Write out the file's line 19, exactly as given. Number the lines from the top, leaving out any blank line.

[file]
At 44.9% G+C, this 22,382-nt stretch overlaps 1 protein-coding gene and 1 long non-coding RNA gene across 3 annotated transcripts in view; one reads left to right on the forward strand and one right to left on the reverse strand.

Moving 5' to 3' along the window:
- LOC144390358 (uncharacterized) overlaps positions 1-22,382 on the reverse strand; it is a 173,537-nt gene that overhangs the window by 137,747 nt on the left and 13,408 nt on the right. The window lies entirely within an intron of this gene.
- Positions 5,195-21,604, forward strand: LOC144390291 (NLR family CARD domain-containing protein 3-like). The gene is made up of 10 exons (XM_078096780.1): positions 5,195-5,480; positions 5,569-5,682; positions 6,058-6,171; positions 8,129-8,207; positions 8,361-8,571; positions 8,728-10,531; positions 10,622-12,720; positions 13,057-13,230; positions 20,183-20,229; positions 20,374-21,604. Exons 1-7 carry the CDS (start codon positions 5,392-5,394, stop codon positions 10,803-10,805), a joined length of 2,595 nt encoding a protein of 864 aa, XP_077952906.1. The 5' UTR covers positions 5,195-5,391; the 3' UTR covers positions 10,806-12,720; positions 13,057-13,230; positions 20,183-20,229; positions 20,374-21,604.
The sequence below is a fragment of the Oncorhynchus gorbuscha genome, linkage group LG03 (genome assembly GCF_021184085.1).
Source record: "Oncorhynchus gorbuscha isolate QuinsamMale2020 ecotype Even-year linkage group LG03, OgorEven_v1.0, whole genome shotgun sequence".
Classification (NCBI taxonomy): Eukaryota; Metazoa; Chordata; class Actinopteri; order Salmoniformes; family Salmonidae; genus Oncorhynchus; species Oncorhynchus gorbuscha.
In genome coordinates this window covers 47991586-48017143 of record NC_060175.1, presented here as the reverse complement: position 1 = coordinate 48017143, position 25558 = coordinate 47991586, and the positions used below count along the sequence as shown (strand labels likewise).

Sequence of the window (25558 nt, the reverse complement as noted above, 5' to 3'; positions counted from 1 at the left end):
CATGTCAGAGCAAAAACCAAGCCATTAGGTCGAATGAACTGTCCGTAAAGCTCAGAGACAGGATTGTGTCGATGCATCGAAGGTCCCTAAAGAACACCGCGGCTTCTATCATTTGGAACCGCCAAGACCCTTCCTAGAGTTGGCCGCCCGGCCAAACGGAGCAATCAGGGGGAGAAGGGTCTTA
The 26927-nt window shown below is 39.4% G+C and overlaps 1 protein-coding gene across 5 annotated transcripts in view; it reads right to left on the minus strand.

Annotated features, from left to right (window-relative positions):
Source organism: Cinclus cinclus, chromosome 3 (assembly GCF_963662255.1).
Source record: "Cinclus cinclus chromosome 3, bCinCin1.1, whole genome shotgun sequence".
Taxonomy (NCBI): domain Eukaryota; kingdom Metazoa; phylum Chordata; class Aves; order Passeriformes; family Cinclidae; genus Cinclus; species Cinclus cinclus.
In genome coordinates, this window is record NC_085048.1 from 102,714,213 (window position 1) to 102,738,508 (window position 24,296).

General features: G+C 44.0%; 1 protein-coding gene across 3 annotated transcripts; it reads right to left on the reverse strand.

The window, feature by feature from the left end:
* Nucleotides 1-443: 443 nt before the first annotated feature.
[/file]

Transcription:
* Nucleotides 1-443: 443 nt before the first annotated feature.